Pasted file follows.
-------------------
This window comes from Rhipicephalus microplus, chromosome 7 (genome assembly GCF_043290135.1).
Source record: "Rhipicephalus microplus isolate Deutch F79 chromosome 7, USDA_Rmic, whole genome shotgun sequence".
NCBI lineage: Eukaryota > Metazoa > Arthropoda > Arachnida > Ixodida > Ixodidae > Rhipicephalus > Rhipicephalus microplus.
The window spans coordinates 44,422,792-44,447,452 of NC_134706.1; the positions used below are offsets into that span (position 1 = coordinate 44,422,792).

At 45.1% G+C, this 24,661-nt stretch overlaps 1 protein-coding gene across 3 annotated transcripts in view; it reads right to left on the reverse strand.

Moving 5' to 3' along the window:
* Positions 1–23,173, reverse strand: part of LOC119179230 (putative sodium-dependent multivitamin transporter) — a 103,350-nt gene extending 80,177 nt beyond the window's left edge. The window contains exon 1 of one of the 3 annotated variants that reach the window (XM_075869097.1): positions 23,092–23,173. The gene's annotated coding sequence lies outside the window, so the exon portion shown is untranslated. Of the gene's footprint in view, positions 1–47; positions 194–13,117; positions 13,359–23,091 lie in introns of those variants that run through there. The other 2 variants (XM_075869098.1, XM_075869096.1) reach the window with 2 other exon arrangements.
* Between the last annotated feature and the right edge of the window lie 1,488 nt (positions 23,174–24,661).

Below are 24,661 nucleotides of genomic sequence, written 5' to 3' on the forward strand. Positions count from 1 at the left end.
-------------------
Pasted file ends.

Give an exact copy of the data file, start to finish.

This window comes from Rhipicephalus microplus, chromosome 7 (genome assembly GCF_043290135.1).
Source record: "Rhipicephalus microplus isolate Deutch F79 chromosome 7, USDA_Rmic, whole genome shotgun sequence".
NCBI lineage: Eukaryota > Metazoa > Arthropoda > Arachnida > Ixodida > Ixodidae > Rhipicephalus > Rhipicephalus microplus.
The window spans coordinates 44,422,792-44,447,452 of NC_134706.1; the positions used below are offsets into that span (position 1 = coordinate 44,422,792).

At 45.1% G+C, this 24,661-nt stretch overlaps 1 protein-coding gene across 3 annotated transcripts in view; it reads right to left on the reverse strand.

Moving 5' to 3' along the window:
* Positions 1–23,173, reverse strand: part of LOC119179230 (putative sodium-dependent multivitamin transporter) — a 103,350-nt gene extending 80,177 nt beyond the window's left edge. The window contains exon 1 of one of the 3 annotated variants that reach the window (XM_075869097.1): positions 23,092–23,173. The gene's annotated coding sequence lies outside the window, so the exon portion shown is untranslated. Of the gene's footprint in view, positions 1–47; positions 194–13,117; positions 13,359–23,091 lie in introns of those variants that run through there. The other 2 variants (XM_075869098.1, XM_075869096.1) reach the window with 2 other exon arrangements.
* Between the last annotated feature and the right edge of the window lie 1,488 nt (positions 23,174–24,661).

Below are 24,661 nucleotides of genomic sequence, written 5' to 3' on the forward strand. Positions count from 1 at the left end.